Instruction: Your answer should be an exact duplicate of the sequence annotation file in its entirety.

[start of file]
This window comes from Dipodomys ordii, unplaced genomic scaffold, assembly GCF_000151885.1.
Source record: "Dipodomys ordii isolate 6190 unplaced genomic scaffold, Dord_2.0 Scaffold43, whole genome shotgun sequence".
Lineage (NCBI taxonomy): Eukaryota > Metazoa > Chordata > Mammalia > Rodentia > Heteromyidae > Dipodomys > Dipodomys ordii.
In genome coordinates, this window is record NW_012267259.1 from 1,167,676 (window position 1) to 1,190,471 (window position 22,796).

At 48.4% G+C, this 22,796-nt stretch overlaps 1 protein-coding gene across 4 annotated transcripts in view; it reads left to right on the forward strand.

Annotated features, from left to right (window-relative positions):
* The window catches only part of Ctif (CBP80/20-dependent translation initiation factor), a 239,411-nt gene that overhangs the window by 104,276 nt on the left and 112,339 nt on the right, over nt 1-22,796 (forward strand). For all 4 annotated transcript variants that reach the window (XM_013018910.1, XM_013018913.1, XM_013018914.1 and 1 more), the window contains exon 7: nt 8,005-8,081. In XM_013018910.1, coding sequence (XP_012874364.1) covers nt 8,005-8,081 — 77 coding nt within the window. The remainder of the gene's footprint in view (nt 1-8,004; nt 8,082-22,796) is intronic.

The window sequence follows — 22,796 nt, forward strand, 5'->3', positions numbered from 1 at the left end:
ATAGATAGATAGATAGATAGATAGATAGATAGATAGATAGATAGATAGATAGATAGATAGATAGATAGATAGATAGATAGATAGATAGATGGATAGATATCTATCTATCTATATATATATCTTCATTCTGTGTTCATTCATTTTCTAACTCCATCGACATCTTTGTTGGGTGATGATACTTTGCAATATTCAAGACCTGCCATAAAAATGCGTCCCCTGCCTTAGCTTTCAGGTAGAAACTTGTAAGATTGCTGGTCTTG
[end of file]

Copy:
This window comes from Dipodomys ordii, unplaced genomic scaffold, assembly GCF_000151885.1.
Source record: "Dipodomys ordii isolate 6190 unplaced genomic scaffold, Dord_2.0 Scaffold43, whole genome shotgun sequence".
Lineage (NCBI taxonomy): Eukaryota > Metazoa > Chordata > Mammalia > Rodentia > Heteromyidae > Dipodomys > Dipodomys ordii.
In genome coordinates, this window is record NW_012267259.1 from 1,167,676 (window position 1) to 1,190,471 (window position 22,796).

At 48.4% G+C, this 22,796-nt stretch overlaps 1 protein-coding gene across 4 annotated transcripts in view; it reads left to right on the forward strand.

Annotated features, from left to right (window-relative positions):
* The window catches only part of Ctif (CBP80/20-dependent translation initiation factor), a 239,411-nt gene that overhangs the window by 104,276 nt on the left and 112,339 nt on the right, over nt 1-22,796 (forward strand). For all 4 annotated transcript variants that reach the window (XM_013018910.1, XM_013018913.1, XM_013018914.1 and 1 more), the window contains exon 7: nt 8,005-8,081. In XM_013018910.1, coding sequence (XP_012874364.1) covers nt 8,005-8,081 — 77 coding nt within the window. The remainder of the gene's footprint in view (nt 1-8,004; nt 8,082-22,796) is intronic.

The window sequence follows — 22,796 nt, forward strand, 5'->3', positions numbered from 1 at the left end:
ATAGATAGATAGATAGATAGATAGATAGATAGATAGATAGATAGATAGATAGATAGATAGATAGATAGATAGATAGATAGATAGATAGATGGATAGATATCTATCTATCTATATATATATCTTCATTCTGTGTTCATTCATTTTCTAACTCCATCGACATCTTTGTTGGGTGATGATACTTTGCAATATTCAAGACCTGCCATAAAAATGCGTCCCCTGCCTTAGCTTTCAGGTAGAAACTTGTAAGATTGCTGGTCTTG